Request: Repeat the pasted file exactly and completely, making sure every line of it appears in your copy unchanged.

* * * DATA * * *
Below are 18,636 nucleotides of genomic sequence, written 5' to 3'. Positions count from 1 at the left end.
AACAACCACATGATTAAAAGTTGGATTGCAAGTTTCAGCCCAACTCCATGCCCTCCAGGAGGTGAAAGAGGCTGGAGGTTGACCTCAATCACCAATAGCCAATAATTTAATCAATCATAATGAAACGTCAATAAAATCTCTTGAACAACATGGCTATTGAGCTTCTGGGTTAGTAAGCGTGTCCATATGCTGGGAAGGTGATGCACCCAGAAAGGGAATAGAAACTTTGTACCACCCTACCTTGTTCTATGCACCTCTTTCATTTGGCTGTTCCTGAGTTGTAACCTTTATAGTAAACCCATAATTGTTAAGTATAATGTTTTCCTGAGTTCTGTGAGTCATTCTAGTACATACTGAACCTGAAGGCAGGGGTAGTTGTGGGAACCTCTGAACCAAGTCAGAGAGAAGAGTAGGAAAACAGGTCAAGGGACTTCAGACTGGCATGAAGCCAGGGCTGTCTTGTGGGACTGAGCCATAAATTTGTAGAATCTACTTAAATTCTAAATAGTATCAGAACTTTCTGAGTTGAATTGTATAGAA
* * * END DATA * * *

Below are 18,636 nucleotides of genomic sequence, written 5' to 3'. Positions count from 1 at the left end.
AACAACCACATGATTAAAAGTTGGATTGCAAGTTTCAGCCCAACTCCATGCCCTCCAGGAGGTGAAAGAGGCTGGAGGTTGACCTCAATCACCAATAGCCAATAATTTAATCAATCATAATGAAACGTCAATAAAATCTCTTGAACAACATGGCTATTGAGCTTCTGGGTTAGTAAGCGTGTCCATATGCTGGGAAGGTGATGCACCCAGAAAGGGAATAGAAACTTTGTACCACCCTACCTTGTTCTATGCACCTCTTTCATTTGGCTGTTCCTGAGTTGTAACCTTTATAGTAAACCCATAATTGTTAAGTATAATGTTTTCCTGAGTTCTGTGAGTCATTCTAGTACATACTGAACCTGAAGGCAGGGGTAGTTGTGGGAACCTCTGAACCAAGTCAGAGAGAAGAGTAGGAAAACAGGTCAAGGGACTTCAGACTGGCATGAAGCCAGGGCTGTCTTGTGGGACTGAGCCATAAATTTGTAGAATCTACTTAAATTCTAAATAGTATCAGAACTTTCTGAGTTGAATTGTATAGAA